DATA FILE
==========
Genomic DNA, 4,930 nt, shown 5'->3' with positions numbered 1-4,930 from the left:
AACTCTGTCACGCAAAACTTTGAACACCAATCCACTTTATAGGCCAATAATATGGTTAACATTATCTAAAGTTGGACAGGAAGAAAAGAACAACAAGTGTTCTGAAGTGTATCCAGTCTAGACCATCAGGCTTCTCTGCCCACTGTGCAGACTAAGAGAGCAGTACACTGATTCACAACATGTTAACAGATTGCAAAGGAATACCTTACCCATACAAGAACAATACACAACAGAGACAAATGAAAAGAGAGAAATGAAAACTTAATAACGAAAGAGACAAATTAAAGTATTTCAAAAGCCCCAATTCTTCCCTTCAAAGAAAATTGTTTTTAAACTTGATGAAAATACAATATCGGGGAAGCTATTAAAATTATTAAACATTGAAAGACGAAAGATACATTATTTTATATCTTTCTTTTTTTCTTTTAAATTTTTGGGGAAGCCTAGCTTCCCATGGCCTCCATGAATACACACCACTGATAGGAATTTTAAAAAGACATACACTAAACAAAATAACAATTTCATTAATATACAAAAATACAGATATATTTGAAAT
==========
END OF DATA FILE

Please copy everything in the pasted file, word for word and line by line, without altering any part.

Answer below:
Genomic DNA, 4,930 nt, shown 5'->3' with positions numbered 1-4,930 from the left:
AACTCTGTCACGCAAAACTTTGAACACCAATCCACTTTATAGGCCAATAATATGGTTAACATTATCTAAAGTTGGACAGGAAGAAAAGAACAACAAGTGTTCTGAAGTGTATCCAGTCTAGACCATCAGGCTTCTCTGCCCACTGTGCAGACTAAGAGAGCAGTACACTGATTCACAACATGTTAACAGATTGCAAAGGAATACCTTACCCATACAAGAACAATACACAACAGAGACAAATGAAAAGAGAGAAATGAAAACTTAATAACGAAAGAGACAAATTAAAGTATTTCAAAAGCCCCAATTCTTCCCTTCAAAGAAAATTGTTTTTAAACTTGATGAAAATACAATATCGGGGAAGCTATTAAAATTATTAAACATTGAAAGACGAAAGATACATTATTTTATATCTTTCTTTTTTTCTTTTAAATTTTTGGGGAAGCCTAGCTTCCCATGGCCTCCATGAATACACACCACTGATAGGAATTTTAAAAAGACATACACTAAACAAAATAACAATTTCATTAATATACAAAAATACAGATATATTTGAAAT